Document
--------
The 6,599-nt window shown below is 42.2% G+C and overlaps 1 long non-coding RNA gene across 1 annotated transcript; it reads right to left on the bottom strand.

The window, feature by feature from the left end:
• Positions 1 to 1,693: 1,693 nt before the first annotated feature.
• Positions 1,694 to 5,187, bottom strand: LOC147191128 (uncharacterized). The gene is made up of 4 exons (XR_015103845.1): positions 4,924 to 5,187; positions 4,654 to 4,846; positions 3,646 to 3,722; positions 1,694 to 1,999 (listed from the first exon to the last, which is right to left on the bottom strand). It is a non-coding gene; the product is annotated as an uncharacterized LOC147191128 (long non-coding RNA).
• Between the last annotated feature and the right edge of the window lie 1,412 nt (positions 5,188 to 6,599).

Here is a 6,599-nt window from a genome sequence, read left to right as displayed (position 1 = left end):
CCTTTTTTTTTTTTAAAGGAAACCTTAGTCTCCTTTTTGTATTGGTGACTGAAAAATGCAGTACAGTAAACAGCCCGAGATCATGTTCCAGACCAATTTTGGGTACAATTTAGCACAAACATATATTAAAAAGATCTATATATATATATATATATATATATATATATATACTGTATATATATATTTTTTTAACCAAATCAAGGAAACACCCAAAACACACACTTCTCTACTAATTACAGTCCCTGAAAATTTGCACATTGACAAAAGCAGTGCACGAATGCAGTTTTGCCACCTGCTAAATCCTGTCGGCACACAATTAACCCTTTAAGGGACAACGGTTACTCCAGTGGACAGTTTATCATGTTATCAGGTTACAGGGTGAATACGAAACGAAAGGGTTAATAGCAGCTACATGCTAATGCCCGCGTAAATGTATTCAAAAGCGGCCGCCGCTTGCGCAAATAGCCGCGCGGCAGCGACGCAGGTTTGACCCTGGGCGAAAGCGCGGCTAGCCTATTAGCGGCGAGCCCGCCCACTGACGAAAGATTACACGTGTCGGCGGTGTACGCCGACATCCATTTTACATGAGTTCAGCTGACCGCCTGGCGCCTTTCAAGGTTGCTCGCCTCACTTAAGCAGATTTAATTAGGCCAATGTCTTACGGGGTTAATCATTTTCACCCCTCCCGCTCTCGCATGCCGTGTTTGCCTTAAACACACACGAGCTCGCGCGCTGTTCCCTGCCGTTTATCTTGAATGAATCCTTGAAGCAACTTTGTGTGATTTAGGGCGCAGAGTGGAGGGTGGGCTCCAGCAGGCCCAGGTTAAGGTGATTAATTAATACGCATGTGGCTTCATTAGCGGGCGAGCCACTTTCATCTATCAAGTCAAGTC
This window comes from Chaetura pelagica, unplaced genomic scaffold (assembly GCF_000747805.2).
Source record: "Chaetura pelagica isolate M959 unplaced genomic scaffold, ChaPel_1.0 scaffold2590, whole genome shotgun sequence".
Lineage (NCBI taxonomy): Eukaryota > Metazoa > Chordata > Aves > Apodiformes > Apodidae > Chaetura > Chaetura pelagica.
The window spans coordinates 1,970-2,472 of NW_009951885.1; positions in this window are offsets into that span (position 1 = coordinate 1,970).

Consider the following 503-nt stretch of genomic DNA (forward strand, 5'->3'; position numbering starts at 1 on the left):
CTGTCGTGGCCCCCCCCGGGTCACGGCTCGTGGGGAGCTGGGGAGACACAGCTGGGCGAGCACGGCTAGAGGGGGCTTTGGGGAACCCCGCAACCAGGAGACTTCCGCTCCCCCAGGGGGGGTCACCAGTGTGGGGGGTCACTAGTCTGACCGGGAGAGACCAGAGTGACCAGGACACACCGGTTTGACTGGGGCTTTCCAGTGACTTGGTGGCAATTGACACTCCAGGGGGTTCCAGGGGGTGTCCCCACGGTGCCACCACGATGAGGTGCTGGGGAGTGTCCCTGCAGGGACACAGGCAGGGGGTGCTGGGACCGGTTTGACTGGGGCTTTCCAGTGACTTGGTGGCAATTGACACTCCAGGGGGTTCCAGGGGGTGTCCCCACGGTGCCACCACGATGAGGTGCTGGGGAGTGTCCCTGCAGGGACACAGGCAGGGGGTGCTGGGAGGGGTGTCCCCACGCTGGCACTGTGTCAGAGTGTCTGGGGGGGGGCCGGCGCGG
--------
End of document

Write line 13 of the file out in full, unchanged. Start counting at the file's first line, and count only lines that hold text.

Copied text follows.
CTGTCGTGGCCCCCCCCGGGTCACGGCTCGTGGGGAGCTGGGGAGACACAGCTGGGCGAGCACGGCTAGAGGGGGCTTTGGGGAACCCCGCAACCAGGAGACTTCCGCTCCCCCAGGGGGGGTCACCAGTGTGGGGGGTCACTAGTCTGACCGGGAGAGACCAGAGTGACCAGGACACACCGGTTTGACTGGGGCTTTCCAGTGACTTGGTGGCAATTGACACTCCAGGGGGTTCCAGGGGGTGTCCCCACGGTGCCACCACGATGAGGTGCTGGGGAGTGTCCCTGCAGGGACACAGGCAGGGGGTGCTGGGACCGGTTTGACTGGGGCTTTCCAGTGACTTGGTGGCAATTGACACTCCAGGGGGTTCCAGGGGGTGTCCCCACGGTGCCACCACGATGAGGTGCTGGGGAGTGTCCCTGCAGGGACACAGGCAGGGGGTGCTGGGAGGGGTGTCCCCACGCTGGCACTGTGTCAGAGTGTCTGGGGGGGGGCCGGCGCGG